In addition to acquiring digital content for their users, many libraries are actively involved in developing digital collections or in producing original video content. It's common for libraries to create promotional videos as part of their marketing and outreach activities or to create original educational or training productions. Producing digital content has never been easier and cheaper. Today's smartphones offer video-capture capabilities that rival those of professional equipment. Videoediting tools have become more affordable and less complex to use. Social media now thrives on videos created by all sorts of individuals. It has become an outlet for creativity that does not require great technical expertise. Costs are practically negligible, with social media sites and content platforms publishing content for free.
Two decades ago, when I was involved in a few large-scale digital video projects, the technology options were limited, and the costs were onerous. One project entailed digitizing the collection of the Vanderbilt Television News Archive, transferring the recorded programs from the near-obsolete UMatic videotape cartridges to digital files. In that project, we digitized more than 40,000 hours of videotape into MPEG-2 digital files, which required more than 120TB of storage. It was considered one of the largest digital projects at that time in terms of the quantity of content produced. Back then, the digital storage costs were prohibitive, and we initially held the programs on DVD-R discs. We created downscaled versions of each program that were adequate for low-bandwidth streaming and that would fit within more affordable digital storage. Once digital storage costs dropped to more affordable levels, all of the content on the DVD-R discs was transferred to online storage.
Times have certainly changed. Today, a 10TB drive sells for around $200. The equivalent of the 40,000 hours of video we created is uploaded to YouTube every 2 hours. Projects that may have not been previously feasible are now much more likely to be in reach of libraries.
Projects creating or digitizing important cultural content have quite different considerations compared to the informal content shared on social media. They must ensure long-term preservation of the content involved, creation of detailed descriptive and administrative metadata, and use of technologies consistent with the information ecosystem of libraries and cultural institutions. In other words, most digital projects in libraries- whether they entail digitizing existing content or creating or capturing new material-should adhere to applicable standards and best practices.
As libraries invest time and resources into digital collections (including unique cultural content), it's vital to ensure their availability for generations to come. This objective stands in distinct contrast to video posted to social networks or commercial platforms, which do not guarantee permanent access or preservation. The content on these sites may be vulnerable if the platform changes ownership or in the event of other types of business transitions. Libraries might upload copies of content to commercial platforms (such as YouTube or Vimeo), but they should also ensure that primary copies of content assets are maintained in more trustworthy repositories.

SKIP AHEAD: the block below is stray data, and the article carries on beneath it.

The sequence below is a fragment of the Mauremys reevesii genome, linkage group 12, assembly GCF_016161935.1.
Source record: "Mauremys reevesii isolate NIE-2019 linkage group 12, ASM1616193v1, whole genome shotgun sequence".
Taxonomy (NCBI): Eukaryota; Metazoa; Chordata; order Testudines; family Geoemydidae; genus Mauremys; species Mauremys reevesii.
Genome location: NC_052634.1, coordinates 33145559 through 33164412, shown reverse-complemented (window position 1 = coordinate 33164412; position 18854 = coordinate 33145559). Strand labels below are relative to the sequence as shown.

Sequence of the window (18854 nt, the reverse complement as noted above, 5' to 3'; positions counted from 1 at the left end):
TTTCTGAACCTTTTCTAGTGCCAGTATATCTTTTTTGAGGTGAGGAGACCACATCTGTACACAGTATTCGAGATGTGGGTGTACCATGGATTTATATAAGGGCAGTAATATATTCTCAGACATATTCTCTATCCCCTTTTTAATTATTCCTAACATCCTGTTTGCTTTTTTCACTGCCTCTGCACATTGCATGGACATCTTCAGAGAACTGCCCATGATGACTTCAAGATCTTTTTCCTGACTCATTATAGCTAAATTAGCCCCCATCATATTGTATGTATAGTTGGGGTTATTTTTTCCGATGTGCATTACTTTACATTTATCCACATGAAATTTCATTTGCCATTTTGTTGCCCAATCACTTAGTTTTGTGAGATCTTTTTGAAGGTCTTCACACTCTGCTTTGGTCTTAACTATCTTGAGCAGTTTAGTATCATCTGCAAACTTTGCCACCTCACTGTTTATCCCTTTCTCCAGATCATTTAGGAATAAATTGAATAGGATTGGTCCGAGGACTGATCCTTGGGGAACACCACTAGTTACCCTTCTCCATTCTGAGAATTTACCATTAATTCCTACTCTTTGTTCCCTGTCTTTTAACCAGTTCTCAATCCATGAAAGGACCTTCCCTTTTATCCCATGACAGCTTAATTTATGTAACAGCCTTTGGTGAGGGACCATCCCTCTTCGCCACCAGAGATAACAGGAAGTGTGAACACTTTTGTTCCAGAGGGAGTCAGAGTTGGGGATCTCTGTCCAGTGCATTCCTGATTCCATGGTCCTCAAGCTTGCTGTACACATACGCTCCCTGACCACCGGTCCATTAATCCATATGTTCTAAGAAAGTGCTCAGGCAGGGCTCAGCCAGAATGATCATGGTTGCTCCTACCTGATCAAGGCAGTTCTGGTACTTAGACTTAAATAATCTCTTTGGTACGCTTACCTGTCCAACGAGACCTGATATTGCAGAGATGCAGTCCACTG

Another concern with using social networks or commercial video plat- forms for library content is privacy. These sites are thoroughly integrated into the commercial advertising ecosystem and aggressively capture and disseminate personal details of visitors. The business model underlying free hosting and access to user-created content depends on the revenues generated through the advertising networks. Libraries should ensure that the practices of sites where they deposit digital content are consistent with their stated privacy policies.
Adjusting to the Current Digital Reality
Despite the costs and complications, libraries have many opportunities to benefit from streaming media. Library collections have continually evolved to embrace the formats and technologies of each period of society. Including digital content offerings in library collection services provides access to important and interesting resources for those who are not able to subscribe to commercial services. Part of the core mission of libraries involves delivering free access to materials that otherwise might only be available to those with the means to purchase them. This mission applies in the digital realm as much as it does to physical materials. As with any other new format, the library community must work with publishers and content providers to figure out the best business models and technologies to provide equitable access to their communities.
Marshall Breeding is an independent consultant, writer, and frequent library conference speaker and is the founder of Library Technology Guides (librarytechnology ,org|. His email address is marshall .breedingSlibrarvtechnology.org.